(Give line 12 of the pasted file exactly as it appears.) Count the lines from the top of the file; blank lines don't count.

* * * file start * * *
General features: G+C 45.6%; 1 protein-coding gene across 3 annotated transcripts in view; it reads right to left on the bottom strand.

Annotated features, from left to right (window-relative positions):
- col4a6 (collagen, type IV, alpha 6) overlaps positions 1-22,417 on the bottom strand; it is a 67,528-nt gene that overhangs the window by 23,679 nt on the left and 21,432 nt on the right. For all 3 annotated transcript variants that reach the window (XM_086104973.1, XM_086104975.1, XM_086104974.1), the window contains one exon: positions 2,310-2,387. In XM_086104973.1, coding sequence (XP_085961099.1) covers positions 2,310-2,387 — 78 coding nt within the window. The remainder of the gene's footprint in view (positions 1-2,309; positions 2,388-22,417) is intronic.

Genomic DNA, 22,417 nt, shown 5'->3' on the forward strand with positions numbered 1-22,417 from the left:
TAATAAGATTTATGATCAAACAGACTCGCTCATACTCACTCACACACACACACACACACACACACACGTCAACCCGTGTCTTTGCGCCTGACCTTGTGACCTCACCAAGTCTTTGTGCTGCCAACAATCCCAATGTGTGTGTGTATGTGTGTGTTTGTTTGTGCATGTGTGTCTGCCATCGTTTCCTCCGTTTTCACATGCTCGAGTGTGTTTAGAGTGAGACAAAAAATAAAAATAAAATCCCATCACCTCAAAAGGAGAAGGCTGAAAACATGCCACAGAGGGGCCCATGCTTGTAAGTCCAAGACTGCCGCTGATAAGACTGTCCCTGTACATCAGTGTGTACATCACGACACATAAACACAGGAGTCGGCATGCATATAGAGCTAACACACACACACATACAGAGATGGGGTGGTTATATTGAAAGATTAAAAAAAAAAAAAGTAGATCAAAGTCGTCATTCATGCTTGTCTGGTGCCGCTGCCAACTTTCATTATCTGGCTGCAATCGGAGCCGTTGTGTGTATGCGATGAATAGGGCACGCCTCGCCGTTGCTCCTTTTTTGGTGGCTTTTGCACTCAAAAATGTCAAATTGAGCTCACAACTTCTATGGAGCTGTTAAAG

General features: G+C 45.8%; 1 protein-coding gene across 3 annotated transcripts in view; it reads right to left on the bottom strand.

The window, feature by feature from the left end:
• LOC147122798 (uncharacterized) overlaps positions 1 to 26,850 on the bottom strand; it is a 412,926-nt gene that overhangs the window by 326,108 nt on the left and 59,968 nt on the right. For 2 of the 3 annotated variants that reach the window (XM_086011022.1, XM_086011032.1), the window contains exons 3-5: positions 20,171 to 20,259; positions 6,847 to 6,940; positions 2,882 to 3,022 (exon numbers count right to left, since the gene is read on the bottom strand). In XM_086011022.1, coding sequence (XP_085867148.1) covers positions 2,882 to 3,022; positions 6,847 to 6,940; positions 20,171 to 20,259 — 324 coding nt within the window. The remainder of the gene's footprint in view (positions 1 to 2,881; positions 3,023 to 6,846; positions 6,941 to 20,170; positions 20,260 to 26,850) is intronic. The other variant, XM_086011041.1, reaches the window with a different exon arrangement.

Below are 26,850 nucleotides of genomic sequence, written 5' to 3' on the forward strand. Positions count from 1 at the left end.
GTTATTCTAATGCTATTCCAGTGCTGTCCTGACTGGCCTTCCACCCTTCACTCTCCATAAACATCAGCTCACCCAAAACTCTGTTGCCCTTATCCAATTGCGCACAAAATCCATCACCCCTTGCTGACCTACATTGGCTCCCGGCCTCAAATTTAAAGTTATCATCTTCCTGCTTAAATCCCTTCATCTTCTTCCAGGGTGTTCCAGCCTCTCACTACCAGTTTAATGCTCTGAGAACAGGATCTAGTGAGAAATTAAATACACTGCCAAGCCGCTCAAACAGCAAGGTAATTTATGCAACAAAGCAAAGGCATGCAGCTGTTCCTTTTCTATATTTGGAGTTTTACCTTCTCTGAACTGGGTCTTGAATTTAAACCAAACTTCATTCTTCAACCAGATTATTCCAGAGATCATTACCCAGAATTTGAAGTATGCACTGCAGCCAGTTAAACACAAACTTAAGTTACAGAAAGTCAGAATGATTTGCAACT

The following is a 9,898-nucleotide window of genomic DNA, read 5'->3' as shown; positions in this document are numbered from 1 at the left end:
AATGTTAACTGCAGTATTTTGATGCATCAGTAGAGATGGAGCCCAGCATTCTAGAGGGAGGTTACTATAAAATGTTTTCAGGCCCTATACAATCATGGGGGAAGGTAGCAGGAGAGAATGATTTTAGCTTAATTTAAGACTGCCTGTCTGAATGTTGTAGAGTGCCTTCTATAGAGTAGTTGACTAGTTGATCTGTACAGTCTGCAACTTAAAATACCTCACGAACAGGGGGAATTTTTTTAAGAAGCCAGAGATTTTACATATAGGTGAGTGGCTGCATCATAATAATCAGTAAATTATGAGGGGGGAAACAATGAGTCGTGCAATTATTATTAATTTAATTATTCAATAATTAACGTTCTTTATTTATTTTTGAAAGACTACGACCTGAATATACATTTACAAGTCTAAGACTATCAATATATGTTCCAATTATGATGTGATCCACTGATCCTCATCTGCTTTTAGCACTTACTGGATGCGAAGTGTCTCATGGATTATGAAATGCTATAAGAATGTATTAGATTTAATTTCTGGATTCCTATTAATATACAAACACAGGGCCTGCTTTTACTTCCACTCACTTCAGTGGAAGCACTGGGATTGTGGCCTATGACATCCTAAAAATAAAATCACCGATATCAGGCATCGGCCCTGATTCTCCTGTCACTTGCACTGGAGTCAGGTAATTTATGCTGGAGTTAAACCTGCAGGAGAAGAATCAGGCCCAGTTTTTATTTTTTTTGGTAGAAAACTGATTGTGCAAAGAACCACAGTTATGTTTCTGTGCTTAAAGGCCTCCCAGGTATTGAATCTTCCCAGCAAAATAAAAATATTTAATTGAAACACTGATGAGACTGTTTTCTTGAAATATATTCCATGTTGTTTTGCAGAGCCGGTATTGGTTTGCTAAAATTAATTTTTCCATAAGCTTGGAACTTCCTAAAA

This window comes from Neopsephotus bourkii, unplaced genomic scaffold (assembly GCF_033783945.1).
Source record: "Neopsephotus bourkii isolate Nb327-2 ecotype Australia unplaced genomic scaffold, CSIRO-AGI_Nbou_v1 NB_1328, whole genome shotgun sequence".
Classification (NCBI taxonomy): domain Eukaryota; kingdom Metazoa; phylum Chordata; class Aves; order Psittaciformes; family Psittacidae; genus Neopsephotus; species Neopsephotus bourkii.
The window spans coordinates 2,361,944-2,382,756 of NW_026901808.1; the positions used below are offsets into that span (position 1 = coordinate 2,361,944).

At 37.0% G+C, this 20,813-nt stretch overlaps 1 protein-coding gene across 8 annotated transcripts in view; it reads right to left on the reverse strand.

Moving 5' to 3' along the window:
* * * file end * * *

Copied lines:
AATGTTAACTGCAGTATTTTGATGCATCAGTAGAGATGGAGCCCAGCATTCTAGAGGGAGGTTACTATAAAATGTTTTCAGGCCCTATACAATCATGGGGGAAGGTAGCAGGAGAGAATGATTTTAGCTTAATTTAAGACTGCCTGTCTGAATGTTGTAGAGTGCCTTCTATAGAGTAGTTGACTAGTTGATCTGTACAGTCTGCAACTTAAAATACCTCACGAACAGGGGGAATTTTTTTAAGAAGCCAGAGATTTTACATATAGGTGAGTGGCTGCATCATAATAATCAGTAAATTATGAGGGGGGAAACAATGAGTCGTGCAATTATTATTAATTTAATTATTCAATAATTAACGTTCTTTATTTATTTTTGAAAGACTACGACCTGAATATACATTTACAAGTCTAAGACTATCAATATATGTTCCAATTATGATGTGATCCACTGATCCTCATCTGCTTTTAGCACTTACTGGATGCGAAGTGTCTCATGGATTATGAAATGCTATAAGAATGTATTAGATTTAATTTCTGGATTCCTATTAATATACAAACACAGGGCCTGCTTTTACTTCCACTCACTTCAGTGGAAGCACTGGGATTGTGGCCTATGACATCCTAAAAATAAAATCACCGATATCAGGCATCGGCCCTGATTCTCCTGTCACTTGCACTGGAGTCAGGTAATTTATGCTGGAGTTAAACCTGCAGGAGAAGAATCAGGCCCAGTTTTTATTTTTTTTGGTAGAAAACTGATTGTGCAAAGAACCACAGTTATGTTTCTGTGCTTAAAGGCCTCCCAGGTATTGAATCTTCCCAGCAAAATAAAAATATTTAATTGAAACACTGATGAGACTGTTTTCTTGAAATATATTCCATGTTGTTTTGCAGAGCCGGTATTGGTTTGCTAAAATTAATTTTTCCATAAGCTTGGAACTTCCTAAAA